Estico v Republic (CN 02/2020)  SCSC 243 (24 May 2021);
Appeal from sentence. Sentence reduced.
I proceed to reduce the sentence of five years imprisonment to a period of four years. Sentence served up to date and time spent in remand in respect of this particular case to count towards the sentence.
Copy of this sentence to be served on the Superintendent of Prisons.
- The Appellant Charles Estico was charged in the Magistrates’ Court as follows:
Breaking and Entering into Building and Committing a Felony Therein Namely Stealing Contrary to Section 291 (a) of the Penal Code.
Particulars of offence are that, Charles Guyto Estico residing at Les Mamelles Mahe, on the 29th of February 2020 at Victoria Mahe broke and entered into building namely Restauration Boutique and stole 4 JB speaker charger, G tablet color white serial number GTQ 7728072502152, mobile phone cat serial B25-172300663, mobile Samsung serial number R 38ka33 R her, G Tablet, 1 mobile make Samsung color black A 10S1 make Samsung colour blue serial A 20s all to the value of Rs30,000/- being the property of Nicole Pool.
- He was convicted on his own plea of guilty and sentenced to a term of 5 years imprisonment by the learned Magistrate.
- Learned Counsel for the Appellant has appealed against the sentence imposed on the following grounds:
- “That the sentence imposed by the learned Magistrate is manifestly harsh, excessive and wrong in principle.
- That the learned Magistrate erred in his sentencing by relying too heavily on the past criminal record of the Appellant who was not convicted in the year 2013”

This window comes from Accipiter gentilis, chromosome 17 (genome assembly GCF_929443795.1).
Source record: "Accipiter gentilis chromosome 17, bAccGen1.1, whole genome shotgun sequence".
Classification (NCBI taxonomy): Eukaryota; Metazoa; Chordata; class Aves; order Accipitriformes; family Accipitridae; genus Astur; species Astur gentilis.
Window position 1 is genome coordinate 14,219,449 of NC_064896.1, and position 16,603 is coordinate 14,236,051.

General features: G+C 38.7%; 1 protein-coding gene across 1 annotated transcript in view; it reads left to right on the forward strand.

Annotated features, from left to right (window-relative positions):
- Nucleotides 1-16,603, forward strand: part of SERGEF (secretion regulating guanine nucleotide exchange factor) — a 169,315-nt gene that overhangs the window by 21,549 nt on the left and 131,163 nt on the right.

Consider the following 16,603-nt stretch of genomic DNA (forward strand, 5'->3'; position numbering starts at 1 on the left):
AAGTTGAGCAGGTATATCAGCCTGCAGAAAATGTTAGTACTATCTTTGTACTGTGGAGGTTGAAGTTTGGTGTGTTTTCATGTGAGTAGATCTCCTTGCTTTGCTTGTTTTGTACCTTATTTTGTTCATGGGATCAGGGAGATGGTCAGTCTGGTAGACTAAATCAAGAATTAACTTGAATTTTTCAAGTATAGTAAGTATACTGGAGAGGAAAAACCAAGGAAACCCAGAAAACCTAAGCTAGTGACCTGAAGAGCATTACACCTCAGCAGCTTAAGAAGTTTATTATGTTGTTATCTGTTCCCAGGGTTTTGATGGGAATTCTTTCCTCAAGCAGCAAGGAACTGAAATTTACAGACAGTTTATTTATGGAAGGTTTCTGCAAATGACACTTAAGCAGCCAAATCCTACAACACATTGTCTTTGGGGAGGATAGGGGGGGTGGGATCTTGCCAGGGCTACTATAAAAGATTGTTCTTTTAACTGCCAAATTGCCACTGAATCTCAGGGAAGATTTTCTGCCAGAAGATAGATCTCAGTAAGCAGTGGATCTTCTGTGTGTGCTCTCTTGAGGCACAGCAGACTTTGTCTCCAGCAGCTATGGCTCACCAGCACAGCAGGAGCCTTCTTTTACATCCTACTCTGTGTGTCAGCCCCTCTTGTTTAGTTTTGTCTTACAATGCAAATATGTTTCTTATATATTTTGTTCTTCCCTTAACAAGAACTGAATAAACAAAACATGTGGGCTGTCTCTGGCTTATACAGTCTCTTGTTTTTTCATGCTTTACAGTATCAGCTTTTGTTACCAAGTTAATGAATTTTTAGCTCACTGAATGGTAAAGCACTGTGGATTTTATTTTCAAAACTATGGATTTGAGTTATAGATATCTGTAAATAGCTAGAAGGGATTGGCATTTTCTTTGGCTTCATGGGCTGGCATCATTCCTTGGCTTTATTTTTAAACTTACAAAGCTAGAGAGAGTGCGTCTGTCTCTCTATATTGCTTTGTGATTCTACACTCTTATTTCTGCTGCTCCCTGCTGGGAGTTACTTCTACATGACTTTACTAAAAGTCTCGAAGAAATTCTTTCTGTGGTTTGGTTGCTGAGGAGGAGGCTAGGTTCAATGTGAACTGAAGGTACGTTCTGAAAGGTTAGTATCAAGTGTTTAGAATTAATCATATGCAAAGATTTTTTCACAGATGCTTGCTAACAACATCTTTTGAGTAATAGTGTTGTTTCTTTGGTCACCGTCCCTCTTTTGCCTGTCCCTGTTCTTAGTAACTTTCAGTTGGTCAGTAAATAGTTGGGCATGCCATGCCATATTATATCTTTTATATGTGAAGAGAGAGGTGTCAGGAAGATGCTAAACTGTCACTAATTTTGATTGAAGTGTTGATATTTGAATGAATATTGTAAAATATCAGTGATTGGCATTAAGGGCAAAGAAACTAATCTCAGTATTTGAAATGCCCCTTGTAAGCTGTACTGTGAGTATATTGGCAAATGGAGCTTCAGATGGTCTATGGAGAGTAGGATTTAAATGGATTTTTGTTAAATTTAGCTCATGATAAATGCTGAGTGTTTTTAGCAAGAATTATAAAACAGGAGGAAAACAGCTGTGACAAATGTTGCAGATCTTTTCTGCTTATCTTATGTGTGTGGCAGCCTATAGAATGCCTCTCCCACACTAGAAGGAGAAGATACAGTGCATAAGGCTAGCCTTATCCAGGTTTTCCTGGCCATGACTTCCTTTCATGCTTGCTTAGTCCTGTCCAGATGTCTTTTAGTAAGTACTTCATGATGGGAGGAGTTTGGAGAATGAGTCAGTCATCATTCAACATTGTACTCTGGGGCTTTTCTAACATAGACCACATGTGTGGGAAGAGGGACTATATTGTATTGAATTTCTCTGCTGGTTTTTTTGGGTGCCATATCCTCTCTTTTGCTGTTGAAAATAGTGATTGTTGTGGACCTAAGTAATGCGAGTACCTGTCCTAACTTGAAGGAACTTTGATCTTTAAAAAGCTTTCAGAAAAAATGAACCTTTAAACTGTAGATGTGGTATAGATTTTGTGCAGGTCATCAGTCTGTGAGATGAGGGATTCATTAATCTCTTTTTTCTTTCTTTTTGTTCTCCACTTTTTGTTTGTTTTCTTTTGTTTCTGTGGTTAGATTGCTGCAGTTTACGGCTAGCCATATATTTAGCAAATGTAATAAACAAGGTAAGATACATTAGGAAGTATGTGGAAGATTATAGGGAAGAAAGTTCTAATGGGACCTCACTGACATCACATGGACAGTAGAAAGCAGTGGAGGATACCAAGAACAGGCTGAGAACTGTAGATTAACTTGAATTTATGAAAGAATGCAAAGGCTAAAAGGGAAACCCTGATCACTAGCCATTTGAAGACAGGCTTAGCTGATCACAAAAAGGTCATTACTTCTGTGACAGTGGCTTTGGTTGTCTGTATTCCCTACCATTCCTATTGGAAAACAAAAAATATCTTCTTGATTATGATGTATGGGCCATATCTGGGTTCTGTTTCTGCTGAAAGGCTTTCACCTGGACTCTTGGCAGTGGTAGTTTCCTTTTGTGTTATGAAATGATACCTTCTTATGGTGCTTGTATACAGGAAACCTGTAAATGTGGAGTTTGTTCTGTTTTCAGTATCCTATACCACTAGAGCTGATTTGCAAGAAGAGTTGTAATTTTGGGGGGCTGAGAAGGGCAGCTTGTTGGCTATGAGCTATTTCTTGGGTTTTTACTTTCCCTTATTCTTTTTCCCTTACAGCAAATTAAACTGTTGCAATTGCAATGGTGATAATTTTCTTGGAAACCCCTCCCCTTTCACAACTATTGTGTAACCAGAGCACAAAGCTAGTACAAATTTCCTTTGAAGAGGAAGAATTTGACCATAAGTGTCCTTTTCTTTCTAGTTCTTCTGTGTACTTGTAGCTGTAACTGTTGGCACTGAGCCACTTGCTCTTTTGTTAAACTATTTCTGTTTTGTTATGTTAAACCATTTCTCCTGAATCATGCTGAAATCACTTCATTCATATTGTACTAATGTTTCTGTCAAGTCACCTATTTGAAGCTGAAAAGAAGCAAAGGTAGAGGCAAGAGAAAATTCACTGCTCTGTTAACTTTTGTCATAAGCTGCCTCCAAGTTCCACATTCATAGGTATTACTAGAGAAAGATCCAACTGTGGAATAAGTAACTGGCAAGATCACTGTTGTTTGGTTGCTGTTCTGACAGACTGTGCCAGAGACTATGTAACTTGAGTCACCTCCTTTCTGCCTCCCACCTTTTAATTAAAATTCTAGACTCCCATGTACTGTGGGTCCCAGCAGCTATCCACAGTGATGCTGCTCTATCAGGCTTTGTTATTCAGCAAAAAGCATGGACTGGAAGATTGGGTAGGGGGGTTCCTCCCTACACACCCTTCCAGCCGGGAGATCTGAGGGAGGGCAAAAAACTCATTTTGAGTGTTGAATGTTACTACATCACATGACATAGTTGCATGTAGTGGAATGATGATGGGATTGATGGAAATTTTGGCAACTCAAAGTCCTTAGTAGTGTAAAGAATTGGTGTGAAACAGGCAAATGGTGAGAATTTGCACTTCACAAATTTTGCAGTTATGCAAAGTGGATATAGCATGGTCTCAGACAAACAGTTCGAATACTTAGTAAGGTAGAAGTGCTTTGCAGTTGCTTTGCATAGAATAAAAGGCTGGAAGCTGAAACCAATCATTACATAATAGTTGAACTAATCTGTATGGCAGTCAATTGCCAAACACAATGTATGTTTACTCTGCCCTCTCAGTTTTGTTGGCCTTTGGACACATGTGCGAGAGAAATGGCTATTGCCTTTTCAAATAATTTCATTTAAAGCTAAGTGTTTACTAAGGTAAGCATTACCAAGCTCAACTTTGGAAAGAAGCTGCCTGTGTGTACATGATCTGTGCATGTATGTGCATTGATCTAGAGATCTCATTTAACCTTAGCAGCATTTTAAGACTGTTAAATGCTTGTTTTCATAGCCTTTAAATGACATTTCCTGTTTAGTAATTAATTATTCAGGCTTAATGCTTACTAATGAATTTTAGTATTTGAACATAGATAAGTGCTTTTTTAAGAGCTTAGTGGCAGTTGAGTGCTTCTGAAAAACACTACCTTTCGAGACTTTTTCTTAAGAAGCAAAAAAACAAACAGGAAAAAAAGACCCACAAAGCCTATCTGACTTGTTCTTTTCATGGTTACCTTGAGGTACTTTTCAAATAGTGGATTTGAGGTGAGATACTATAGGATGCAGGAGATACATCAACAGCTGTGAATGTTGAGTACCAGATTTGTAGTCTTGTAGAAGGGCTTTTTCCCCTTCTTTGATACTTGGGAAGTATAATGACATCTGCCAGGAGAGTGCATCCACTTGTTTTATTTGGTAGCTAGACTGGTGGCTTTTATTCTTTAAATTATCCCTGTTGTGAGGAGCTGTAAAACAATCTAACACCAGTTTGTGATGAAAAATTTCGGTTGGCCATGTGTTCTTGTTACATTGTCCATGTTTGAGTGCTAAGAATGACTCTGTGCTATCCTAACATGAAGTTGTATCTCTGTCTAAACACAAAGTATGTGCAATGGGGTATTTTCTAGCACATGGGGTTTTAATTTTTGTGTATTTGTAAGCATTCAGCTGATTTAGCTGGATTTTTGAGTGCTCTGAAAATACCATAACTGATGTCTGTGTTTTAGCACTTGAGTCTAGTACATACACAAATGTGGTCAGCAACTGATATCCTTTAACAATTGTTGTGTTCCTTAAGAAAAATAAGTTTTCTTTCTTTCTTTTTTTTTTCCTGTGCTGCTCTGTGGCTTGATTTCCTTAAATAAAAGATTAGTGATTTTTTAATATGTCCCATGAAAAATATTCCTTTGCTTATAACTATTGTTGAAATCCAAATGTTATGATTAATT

- The learned Magistrate failed to consider the principle of proportionality when passing sentence.”
- The main ground urged by learned Counsel for the Appellant was that the learned Magistrate in his order sentencing the Appellant had not taken the fact that the Appellant was a first offender into consideration. It is clear from the record and the proceedings that learned Counsel for the prosecution had after conviction informed the Court that the convictions were spent. It would be pertinent at this stage to refer to section 2 of the Rehabilitation of Offenders Act CAP 307 which refers to a “spent conviction” as being a conviction in respect of which an individual has been rehabilitated in terms of section 3. It is apparent from section 3 of the said Act, that sentences imposed in respect of convictions such as sentences of imprisonment for life, sentences of imprisonment for more than 60 months and sentences off detention during the President’s pleasure are referred to as “excluded sentences” and convictions resulting in such sentences, are excluded from being considered as spent convictions.
- It appears from the Appellant’s previous conviction record that between the period February 2013 and November 2013, he has been convicted of three offences breaking and entering and sentenced to terms of imprisonment of ten years, five years and two years.
- When this case was called on the 20th of May 2021, the Appellant informed Court he had been convicted in one case for imprisonment for 10 years and had appealed and been released in 2015. It appears this fact was not brought to the notice of the learned Magistrate at the time of sentencing. Having considered the relevant appeal judgment dated 29th October 2014 by Akiiki- Kiiza J, it is apparent that the sentence of 10 years imprisonment has been quashed by the Supreme Court in Criminal Side CN 20/2013, a fact confirmed by the prison authorities.
- It is apparent that the Learned Magistrate was unaware of this fact at the time of sentencing as the previous conviction record still refers to the conviction and sentence of 10 years imprisonment. In my view this fact warrants a reduction in sentence.
- I proceed to reduce the sentence of five years imprisonment to a period of four years. Sentence served up to date and time spent in remand in respect of this particular case to count towards the sentence.
- Copy of this sentence to be served on the Superintendent of Prisons.
Signed, dated and delivered at Ile du Port on 24th May 2021.
M Burhan J.